Succession Battle in China Fought to Keep Crimes Hidden

April 26, 2012 Updated: September 29, 2015
Xi Jinping, the presumptive next head of the Chinese Communist Party
Xi Jinping, the presumptive next head of the Chinese Communist Party, attends the opening ceremony of the Chinese People's Political Consultative Conference at the Great Hall of the People on March 3, in Beijing, China. For the past five years Xi has been in the eye of the storm of a battle over who will succeed Party head Hu Jintao. (Feng Li/Getty Images)

The 10-year-long battle between factions in the Chinese Communist Party (CCP) has been waged to keep terrible secrets hidden, with the outcome hanging on the choice of successor for Party head Hu Jintao.

Former Party head Jiang Zemin and his faction have lived in fear of not controlling the CCP. They know they cannot allow the people of China or the world to learn of the enormous crimes committed against the practitioners of the spiritual practice of Falun Gong.

The battle to keep what has been done secret has been focused for the past five years on the figure of Xi Jinping. Jiang’s faction could not prevent Xi from being named as Hu Jintao’s successor as head of the CCP, but neither could they risk Xi ever holding power.

Xi is unacceptable to Jiang’s faction because he is not implicated in the persecution. The Jiang faction needs to keep the persecution going, to keep quiet the crimes that have been committed, and to assure they will never be held accountable for what they have done.

Keeping Control

As Jiang faced retirement in 2002 at the 16th Party Congress, he had to make sure that he would continue to hold the real power, even while formally ceding authority to Hu Jintao.

The key to controlling the Party is the Politburo Permanent Standing Committee (PSC)—the small body whose consensus rules the CCP. Jiang sought to pack the PSC with his followers and in particular added Zeng Qinghong, then head of the CCP’s Organization Department.

While Hu Jintao was building a network of officials loyal to him throughout the Party, in 2002 the PSC was dominated by Jiang’s people. 


Click www.ept.ms/ccp-crisis to read about the most recent developments in the ongoing power struggle within the Chinese communist regime. In this special topic, we provide readers with the necessary context to understand the situation. Get the RSS feed. Get the Timeline of Events. Who are the Major Players? Chinese Regime in Crisis RSS Feed


Nonetheless, in order to assure that Zeng could lead the PSC in Jiang’s stead, Jiang needed to find a way to neutralize Li Ruihuan. Li Ruihuan had been a member of the PSC since 1992.

Li was popular among Party officials and was recognized as being more capable than Jiang himself. If Li stayed on the PSC, then Zeng would likely not be able to run things.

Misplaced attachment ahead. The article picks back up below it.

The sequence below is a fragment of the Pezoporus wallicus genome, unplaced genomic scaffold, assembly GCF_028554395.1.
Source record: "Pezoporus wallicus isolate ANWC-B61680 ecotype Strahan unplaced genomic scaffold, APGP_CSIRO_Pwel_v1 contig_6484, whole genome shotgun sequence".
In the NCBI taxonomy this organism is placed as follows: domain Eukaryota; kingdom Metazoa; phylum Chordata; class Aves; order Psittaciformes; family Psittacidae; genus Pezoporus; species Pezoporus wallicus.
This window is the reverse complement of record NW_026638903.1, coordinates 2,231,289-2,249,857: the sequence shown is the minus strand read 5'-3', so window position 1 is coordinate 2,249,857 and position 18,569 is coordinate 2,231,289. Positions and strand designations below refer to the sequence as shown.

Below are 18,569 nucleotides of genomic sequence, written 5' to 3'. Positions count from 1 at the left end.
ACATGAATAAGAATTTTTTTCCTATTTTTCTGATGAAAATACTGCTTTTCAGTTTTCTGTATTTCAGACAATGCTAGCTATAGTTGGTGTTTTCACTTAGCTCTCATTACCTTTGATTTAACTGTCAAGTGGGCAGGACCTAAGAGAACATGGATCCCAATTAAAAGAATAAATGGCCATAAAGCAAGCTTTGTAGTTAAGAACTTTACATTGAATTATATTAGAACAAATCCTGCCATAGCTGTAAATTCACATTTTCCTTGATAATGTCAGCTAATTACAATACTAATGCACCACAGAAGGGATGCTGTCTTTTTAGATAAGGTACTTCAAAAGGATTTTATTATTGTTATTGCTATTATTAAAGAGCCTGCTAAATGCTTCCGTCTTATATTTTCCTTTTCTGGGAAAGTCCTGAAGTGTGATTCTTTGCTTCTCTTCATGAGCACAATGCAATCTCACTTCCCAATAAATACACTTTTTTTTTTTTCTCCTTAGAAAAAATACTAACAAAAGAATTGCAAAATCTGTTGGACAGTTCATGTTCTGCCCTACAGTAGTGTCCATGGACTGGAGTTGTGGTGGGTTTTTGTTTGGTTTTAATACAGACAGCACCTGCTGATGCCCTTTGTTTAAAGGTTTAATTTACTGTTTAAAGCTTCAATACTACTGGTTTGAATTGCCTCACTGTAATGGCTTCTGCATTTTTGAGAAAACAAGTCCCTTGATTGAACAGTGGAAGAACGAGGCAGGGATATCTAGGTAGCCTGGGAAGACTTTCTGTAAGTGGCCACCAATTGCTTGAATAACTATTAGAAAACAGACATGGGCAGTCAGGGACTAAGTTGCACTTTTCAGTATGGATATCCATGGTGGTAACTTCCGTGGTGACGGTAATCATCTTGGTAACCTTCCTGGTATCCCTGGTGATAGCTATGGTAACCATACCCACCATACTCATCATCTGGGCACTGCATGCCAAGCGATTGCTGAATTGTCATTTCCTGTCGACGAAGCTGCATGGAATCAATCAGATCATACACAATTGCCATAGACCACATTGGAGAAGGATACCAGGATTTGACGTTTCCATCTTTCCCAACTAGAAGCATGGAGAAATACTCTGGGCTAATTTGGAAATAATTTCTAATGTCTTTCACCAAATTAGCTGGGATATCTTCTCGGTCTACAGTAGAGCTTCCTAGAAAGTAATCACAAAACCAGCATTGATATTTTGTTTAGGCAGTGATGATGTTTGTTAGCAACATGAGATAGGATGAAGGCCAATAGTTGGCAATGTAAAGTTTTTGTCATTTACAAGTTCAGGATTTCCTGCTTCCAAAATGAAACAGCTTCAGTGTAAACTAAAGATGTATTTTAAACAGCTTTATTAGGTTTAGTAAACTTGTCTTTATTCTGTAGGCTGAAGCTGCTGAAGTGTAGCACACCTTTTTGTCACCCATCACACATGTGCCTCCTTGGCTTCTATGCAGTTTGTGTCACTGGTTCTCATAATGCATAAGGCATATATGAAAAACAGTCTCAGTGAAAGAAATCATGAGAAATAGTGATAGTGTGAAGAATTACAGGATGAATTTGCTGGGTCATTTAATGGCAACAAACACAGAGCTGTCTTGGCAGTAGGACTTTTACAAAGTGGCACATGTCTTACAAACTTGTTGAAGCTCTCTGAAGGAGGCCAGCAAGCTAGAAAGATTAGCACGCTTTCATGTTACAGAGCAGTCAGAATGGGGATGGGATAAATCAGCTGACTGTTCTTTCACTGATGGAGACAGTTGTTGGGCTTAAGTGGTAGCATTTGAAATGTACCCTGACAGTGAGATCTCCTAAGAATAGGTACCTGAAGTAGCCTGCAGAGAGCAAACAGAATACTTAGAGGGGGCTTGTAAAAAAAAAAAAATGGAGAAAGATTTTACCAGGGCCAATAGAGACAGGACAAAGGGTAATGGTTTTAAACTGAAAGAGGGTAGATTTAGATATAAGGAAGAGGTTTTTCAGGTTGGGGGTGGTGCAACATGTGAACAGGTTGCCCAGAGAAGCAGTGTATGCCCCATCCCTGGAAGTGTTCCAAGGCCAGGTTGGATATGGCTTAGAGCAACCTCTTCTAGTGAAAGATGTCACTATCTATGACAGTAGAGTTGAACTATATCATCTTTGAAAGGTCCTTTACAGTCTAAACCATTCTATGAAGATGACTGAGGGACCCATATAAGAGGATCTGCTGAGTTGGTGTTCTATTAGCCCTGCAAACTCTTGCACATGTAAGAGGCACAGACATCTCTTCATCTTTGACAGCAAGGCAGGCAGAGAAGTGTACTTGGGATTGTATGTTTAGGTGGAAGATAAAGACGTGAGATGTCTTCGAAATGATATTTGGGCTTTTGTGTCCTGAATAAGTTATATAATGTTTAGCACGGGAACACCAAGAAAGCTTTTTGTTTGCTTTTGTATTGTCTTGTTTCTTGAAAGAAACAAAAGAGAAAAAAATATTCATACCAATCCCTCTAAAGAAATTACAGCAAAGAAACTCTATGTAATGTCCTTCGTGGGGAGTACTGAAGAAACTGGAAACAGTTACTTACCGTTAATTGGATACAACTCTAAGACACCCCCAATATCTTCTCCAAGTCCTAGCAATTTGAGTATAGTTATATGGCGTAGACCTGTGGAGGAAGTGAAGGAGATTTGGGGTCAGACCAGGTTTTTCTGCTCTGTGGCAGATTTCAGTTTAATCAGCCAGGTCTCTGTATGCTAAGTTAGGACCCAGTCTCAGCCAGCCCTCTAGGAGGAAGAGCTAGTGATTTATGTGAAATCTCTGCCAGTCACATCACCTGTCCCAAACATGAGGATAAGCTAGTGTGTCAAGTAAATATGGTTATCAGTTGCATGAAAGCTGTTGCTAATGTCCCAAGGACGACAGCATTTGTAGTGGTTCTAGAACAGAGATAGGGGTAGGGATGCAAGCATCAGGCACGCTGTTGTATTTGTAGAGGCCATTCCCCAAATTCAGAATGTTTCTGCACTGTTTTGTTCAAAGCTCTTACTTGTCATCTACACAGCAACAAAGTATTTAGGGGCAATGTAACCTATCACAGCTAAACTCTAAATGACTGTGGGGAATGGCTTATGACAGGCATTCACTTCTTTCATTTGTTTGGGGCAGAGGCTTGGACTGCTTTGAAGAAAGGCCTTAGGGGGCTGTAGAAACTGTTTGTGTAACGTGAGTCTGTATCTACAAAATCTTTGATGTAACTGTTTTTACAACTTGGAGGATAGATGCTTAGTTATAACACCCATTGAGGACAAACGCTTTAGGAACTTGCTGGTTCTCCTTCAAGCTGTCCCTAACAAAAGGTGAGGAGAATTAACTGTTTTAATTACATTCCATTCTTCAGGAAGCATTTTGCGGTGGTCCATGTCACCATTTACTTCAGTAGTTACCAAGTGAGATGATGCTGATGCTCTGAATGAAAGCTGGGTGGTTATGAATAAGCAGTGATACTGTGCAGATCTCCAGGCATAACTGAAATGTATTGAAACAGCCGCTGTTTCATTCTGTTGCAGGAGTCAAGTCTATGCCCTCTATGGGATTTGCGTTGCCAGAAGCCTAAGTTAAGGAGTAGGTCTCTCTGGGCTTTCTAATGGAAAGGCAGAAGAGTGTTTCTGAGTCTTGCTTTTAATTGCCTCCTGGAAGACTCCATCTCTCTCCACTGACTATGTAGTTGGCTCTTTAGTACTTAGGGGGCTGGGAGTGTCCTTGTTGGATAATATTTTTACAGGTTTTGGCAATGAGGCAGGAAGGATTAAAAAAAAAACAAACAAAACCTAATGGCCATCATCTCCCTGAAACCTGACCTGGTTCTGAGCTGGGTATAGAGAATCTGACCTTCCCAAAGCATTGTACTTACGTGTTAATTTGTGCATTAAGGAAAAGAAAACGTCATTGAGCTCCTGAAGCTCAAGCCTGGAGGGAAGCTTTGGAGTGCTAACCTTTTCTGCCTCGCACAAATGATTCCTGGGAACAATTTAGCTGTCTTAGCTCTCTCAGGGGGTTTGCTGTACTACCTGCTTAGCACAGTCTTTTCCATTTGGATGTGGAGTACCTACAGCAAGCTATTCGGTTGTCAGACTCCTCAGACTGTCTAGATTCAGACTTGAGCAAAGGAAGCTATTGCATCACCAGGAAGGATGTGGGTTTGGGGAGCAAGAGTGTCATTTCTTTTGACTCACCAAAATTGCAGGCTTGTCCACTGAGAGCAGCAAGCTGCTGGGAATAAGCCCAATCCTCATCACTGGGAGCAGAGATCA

Li was due to turn 68, so Jiang and Zeng invented a new rule: “Seven Up, Eight Down.” The meaning of this phrase was that PSC members who were 67 at the time of the Party Congress could serve another term, but those who were 68 had to step down. Li was forced off the PSC.

This stratagem got Jiang and Zeng through five years, but in 2007, at the 17th Party Congress, they got caught in their own snare. With the Congress approaching, Zeng was due to turn 68 and thus was disqualified from continuing to serve on the PSC. His place was given to Xi Jinping, at the time the Party chief of Zhejiang Province.

Zeng attempted to put the best light on things by circulating the slogan, “Zeng Qinghong sacrifices himself for Xi Jinping.” The truth is that Zeng had no choice in the matter.

Choosing a New Chief

Joining Xi as a new PSC member was Li Keqiang, then the Party chief of Liaoning Province.

In fact, Jiang and Zeng did not want either Xi or Li to join the PSC. They had originally wanted Zeng to stay on and to add Bo Xilai.

Jiang had rewarded Bo for his ruthless persecution of Falun Gong by rapidly promoting him. Bo moved up from mayor of Dalian City to governor of Liaoning Province in 2000, and to commerce minister in 2004. The PSC seemed within his grasp.

Bo’s candidacy was damaged by the death in January 2007 of his father, Bo Yibo, an influential CCP elder statesman. But it was most likely sunk by the opposition of Wen Jiabao.

Bo had been under consideration to be chosen as vice premier, but Wen pointed out that because Bo had been sued in several countries for atrocities committed against Falun Gong practitioners, he was not an appropriate representative of the CCP on the international stage. That disqualification also ended his shot at the PSC in 2007, and Bo was shunted off to become Party chief of Chongqing.

Continued on the next page: Hu Jintao needed to arrange for a successor …

Views expressed in this article are the opinions of the author and do not necessarily reflect the views of The Epoch Times.